Do predators shape ecosystems? Trophic cascades curtailed by prey use of dangerous places during safe times

From the University of Minnesota:

By simulating wolf activity in the grasslands of central Minnesota, University of Minnesota researchers demonstrated that deer altered their behavior in response to the fear of predation in specific ways that halt the cascade of predator effects on plant and soil communities.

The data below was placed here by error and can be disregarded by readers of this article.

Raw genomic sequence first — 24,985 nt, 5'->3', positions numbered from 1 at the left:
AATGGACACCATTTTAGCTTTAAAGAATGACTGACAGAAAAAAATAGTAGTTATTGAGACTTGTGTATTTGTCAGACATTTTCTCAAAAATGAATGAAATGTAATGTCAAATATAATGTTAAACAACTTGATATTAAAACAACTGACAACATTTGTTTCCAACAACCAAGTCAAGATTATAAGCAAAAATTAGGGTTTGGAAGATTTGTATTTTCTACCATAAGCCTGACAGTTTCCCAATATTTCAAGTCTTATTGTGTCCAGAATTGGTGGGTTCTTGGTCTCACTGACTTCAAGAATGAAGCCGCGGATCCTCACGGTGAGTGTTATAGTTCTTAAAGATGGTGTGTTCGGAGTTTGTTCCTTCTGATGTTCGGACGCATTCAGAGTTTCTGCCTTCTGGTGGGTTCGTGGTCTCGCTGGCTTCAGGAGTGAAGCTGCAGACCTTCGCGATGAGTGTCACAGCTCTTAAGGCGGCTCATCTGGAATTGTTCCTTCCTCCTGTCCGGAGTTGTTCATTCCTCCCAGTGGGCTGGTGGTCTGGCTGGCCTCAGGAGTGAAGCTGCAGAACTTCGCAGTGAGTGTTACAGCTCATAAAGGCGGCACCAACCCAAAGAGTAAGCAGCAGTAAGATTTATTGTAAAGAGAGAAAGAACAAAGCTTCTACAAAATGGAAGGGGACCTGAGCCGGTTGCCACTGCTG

“Traditionally, it was believed that predators shape ecosystems by changing the activity of the prey and that the prey’s changes in behavior would then have cascading consequences on organisms in lower trophic levels, such as soil and plants,” said lead author Meredith Palmer, a former graduate student and postdoctoral researcher with the U of M College of Biological Sciences and current postdoctoral fellow at Princeton University. “However, our research shows that isn’t the case and sheds light on understanding why we do not always see trophic cascades in terrestrial ecosystems.”

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